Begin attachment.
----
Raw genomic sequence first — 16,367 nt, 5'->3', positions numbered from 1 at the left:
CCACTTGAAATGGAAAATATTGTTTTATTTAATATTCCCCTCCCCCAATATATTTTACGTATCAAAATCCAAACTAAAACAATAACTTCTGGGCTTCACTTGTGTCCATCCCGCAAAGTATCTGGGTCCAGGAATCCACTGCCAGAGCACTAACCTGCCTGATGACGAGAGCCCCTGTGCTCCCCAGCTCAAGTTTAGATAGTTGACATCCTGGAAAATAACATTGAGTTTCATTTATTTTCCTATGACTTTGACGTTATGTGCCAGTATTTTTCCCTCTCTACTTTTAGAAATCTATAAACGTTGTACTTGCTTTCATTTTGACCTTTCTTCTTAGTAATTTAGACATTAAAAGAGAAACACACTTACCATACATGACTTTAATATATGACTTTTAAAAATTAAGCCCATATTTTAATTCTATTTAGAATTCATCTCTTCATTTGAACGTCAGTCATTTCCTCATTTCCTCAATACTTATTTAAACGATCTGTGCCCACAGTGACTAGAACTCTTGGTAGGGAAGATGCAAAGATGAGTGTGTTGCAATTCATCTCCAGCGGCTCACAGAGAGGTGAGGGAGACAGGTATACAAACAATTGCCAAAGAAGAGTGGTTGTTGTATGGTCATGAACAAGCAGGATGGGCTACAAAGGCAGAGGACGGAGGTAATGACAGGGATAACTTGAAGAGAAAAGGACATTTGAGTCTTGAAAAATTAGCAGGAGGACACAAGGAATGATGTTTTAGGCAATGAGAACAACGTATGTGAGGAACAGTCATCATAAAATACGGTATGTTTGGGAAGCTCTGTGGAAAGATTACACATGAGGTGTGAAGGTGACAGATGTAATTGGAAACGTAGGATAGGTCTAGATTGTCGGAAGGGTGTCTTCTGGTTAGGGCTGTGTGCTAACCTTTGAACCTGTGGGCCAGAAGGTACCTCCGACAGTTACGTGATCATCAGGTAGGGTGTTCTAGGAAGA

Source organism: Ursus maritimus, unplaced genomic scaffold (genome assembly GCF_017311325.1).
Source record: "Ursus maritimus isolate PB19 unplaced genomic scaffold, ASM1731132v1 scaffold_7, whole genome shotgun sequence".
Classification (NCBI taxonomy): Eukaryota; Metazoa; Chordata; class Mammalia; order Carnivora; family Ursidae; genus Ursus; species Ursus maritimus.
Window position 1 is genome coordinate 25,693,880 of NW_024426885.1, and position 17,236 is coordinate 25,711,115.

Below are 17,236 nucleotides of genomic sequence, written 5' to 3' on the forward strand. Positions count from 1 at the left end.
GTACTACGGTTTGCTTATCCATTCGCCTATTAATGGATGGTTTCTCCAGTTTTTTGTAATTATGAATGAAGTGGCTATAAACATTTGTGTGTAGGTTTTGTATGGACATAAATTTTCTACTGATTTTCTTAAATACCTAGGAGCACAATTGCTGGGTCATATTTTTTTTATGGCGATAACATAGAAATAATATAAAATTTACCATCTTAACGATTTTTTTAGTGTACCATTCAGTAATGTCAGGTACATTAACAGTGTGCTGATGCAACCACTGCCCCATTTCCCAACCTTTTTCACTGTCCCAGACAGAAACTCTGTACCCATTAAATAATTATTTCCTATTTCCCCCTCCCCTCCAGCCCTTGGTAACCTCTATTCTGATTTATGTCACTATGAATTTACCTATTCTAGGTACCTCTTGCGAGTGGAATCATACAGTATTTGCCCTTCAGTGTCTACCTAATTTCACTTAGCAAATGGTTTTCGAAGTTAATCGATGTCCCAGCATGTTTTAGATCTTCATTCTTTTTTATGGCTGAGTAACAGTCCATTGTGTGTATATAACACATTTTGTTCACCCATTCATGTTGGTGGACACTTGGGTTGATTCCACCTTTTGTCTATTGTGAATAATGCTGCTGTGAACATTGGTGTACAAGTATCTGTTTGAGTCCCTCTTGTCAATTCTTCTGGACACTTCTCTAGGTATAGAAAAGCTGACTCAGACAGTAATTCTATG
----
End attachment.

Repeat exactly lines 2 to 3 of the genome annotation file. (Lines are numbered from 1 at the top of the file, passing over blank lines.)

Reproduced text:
CCACTTGAAATGGAAAATATTGTTTTATTTAATATTCCCCTCCCCCAATATATTTTACGTATCAAAATCCAAACTAAAACAATAACTTCTGGGCTTCACTTGTGTCCATCCCGCAAAGTATCTGGGTCCAGGAATCCACTGCCAGAGCACTAACCTGCCTGATGACGAGAGCCCCTGTGCTCCCCAGCTCAAGTTTAGATAGTTGACATCCTGGAAAATAACATTGAGTTTCATTTATTTTCCTATGACTTTGACGTTATGTGCCAGTATTTTTCCCTCTCTACTTTTAGAAATCTATAAACGTTGTACTTGCTTTCATTTTGACCTTTCTTCTTAGTAATTTAGACATTAAAAGAGAAACACACTTACCATACATGACTTTAATATATGACTTTTAAAAATTAAGCCCATATTTTAATTCTATTTAGAATTCATCTCTTCATTTGAACGTCAGTCATTTCCTCATTTCCTCAATACTTATTTAAACGATCTGTGCCCACAGTGACTAGAACTCTTGGTAGGGAAGATGCAAAGATGAGTGTGTTGCAATTCATCTCCAGCGGCTCACAGAGAGGTGAGGGAGACAGGTATACAAACAATTGCCAAAGAAGAGTGGTTGTTGTATGGTCATGAACAAGCAGGATGGGCTACAAAGGCAGAGGACGGAGGTAATGACAGGGATAACTTGAAGAGAAAAGGACATTTGAGTCTTGAAAAATTAGCAGGAGGACACAAGGAATGATGTTTTAGGCAATGAGAACAACGTATGTGAGGAACAGTCATCATAAAATACGGTATGTTTGGGAAGCTCTGTGGAAAGATTACACATGAGGTGTGAAGGTGACAGATGTAATTGGAAACGTAGGATAGGTCTAGATTGTCGGAAGGGTGTCTTCTGGTTAGGGCTGTGTGCTAACCTTTGAACCTGTGGGCCAGAAGGTACCTCCGACAGTTACGTGATCATCAGGTAGGGTGTTCTAGGAAGA

Source organism: Ursus maritimus, unplaced genomic scaffold (genome assembly GCF_017311325.1).